There have been some controversies, such as when the KKK wanted to join. People were against it and some anger was stirred up. The Adopt-A-Highway program allows any organization to participate, which became a point of controversy when the Ku Klux Klan adopted a portion of Interstate 55 just south of St. Louis, Missouri. While legally the program had to uphold the groups’ rights to participate, public outcry and repeated destruction of its sign was a cause of concern. In November 2000, the section of highway was designated as the Rosa Parks Freeway after the famous civil rights figure. It was then that the problem began to work itself out. The KKK sponsorship was later dropped from the program for the group’s failure to fulfill its obligations, and the Missouri Department of Transportation adopted specific criteria to prohibit hate groups from future participation. However, the 8th Circuit Court of Appeals ruled that any attempt to bar the Klan from participation in the Adopt-a-Highway program on the basis of the group’s purpose is a violation of the First Amendment. The Supreme Court declined to hear the case, so the ruling stood.
In January 2005, the American Nazi Party adopted a stretch of the rural Sunnyview Road NE outside Salem, Oregon. Two signs were put up along the road that bore the names of the American Nazi Party and NSM. The signs, which cost $500 and were almost immediately subject to vandalism, have since been removed. The American Nazi Party’s chair, Rocky J. Suhayda, claimed to have no association with the Adopt a Highway program. In 2009, the state of Missouri renamed a section of highway after Rabbi Abraham Joshua Heschel, because it had been adopted by a neo-Nazi group. Rabbi Heschel fled the Nazis’ advance in Europe and became a prominent theologian and civil rights advocate in the United States before his death in 1972. Rabbi Heschel’s daughter opposed this decision.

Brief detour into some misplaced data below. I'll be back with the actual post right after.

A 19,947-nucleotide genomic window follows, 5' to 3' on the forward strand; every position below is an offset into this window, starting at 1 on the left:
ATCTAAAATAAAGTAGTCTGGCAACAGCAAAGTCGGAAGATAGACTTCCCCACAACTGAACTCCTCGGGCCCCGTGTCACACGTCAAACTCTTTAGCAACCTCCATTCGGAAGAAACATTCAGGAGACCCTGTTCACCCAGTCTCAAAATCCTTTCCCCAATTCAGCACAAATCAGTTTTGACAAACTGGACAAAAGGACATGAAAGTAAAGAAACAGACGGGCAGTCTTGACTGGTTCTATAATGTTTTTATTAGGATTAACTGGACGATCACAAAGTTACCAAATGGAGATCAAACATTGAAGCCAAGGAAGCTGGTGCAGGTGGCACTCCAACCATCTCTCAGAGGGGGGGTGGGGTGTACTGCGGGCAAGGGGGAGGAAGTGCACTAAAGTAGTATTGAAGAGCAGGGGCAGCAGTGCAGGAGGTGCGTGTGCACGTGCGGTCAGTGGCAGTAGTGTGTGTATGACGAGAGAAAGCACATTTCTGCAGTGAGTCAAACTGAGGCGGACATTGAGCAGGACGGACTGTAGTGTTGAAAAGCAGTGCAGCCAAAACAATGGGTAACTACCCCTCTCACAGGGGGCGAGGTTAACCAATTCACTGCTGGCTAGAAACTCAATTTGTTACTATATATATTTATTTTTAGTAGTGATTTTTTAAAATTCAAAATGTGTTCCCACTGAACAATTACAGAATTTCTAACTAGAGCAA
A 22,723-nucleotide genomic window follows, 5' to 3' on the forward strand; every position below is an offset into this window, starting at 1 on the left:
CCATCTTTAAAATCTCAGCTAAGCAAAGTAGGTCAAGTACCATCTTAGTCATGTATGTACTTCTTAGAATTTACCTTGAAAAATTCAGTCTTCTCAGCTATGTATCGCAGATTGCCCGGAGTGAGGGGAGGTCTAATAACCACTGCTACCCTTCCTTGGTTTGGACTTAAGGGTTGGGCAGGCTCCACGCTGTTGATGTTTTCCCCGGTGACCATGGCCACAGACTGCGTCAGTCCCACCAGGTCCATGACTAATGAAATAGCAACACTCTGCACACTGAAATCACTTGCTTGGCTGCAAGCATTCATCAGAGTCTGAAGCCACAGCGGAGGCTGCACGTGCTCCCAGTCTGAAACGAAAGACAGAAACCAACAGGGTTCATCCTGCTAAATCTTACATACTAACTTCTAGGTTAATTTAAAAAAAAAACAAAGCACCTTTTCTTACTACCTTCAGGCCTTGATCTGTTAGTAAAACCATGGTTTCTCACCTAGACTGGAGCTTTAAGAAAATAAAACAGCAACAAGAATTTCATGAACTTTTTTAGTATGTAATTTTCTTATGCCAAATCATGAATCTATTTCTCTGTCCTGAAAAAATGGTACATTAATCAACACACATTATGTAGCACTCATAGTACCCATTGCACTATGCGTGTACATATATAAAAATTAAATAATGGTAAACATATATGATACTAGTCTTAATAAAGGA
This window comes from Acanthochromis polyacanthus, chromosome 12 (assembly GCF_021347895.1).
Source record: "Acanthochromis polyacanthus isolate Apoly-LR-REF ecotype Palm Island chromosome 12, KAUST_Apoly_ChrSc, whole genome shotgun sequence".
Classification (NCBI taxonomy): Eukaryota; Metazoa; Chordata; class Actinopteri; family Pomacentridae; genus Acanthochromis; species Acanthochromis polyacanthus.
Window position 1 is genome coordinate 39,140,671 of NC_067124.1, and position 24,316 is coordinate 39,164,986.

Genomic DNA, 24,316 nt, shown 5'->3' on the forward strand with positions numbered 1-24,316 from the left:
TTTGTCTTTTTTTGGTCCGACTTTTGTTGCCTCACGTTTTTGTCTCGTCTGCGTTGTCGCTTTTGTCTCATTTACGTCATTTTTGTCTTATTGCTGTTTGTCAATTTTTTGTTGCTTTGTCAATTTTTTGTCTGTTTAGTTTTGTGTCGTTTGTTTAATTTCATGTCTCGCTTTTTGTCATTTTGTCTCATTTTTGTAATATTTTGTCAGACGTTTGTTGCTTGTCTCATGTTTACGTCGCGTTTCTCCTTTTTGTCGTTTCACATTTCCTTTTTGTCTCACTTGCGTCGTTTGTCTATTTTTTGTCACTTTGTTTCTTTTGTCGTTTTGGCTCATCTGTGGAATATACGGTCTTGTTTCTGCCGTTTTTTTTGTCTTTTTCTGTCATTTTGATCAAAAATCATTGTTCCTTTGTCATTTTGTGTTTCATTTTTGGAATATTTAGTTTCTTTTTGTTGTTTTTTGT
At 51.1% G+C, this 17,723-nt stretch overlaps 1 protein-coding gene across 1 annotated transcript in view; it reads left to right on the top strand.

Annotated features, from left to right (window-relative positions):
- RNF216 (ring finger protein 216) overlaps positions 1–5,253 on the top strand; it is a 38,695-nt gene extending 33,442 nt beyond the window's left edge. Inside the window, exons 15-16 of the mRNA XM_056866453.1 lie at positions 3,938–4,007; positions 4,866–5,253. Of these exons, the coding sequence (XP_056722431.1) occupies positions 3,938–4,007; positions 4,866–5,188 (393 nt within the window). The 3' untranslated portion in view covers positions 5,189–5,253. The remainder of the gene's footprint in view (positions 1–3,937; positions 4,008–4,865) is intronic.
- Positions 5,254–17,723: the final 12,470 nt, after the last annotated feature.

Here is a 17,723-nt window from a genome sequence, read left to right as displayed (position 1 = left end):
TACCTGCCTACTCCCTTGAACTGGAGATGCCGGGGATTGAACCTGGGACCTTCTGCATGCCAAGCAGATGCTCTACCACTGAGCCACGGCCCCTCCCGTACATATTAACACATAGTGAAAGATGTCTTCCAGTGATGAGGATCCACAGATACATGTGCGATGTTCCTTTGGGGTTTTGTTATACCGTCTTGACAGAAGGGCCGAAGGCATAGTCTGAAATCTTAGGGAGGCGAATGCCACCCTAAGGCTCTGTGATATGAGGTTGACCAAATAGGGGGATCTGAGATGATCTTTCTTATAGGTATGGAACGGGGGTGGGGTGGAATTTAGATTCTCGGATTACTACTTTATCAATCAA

To me it seems that caring for the earth, and hate groups just don’t go together. I don’t understand why a law can’t be made, to stop hate groups from participation in this or anything else that is service oriented. I think that any group that joins to exploit the sensational aspect of things should be able to be banned, but that is my opinion. Economically, the program may be viewed as a way of getting around regulations prohibiting billboards next to a highway and on a per-view basis. Still, it is more economical than billboards.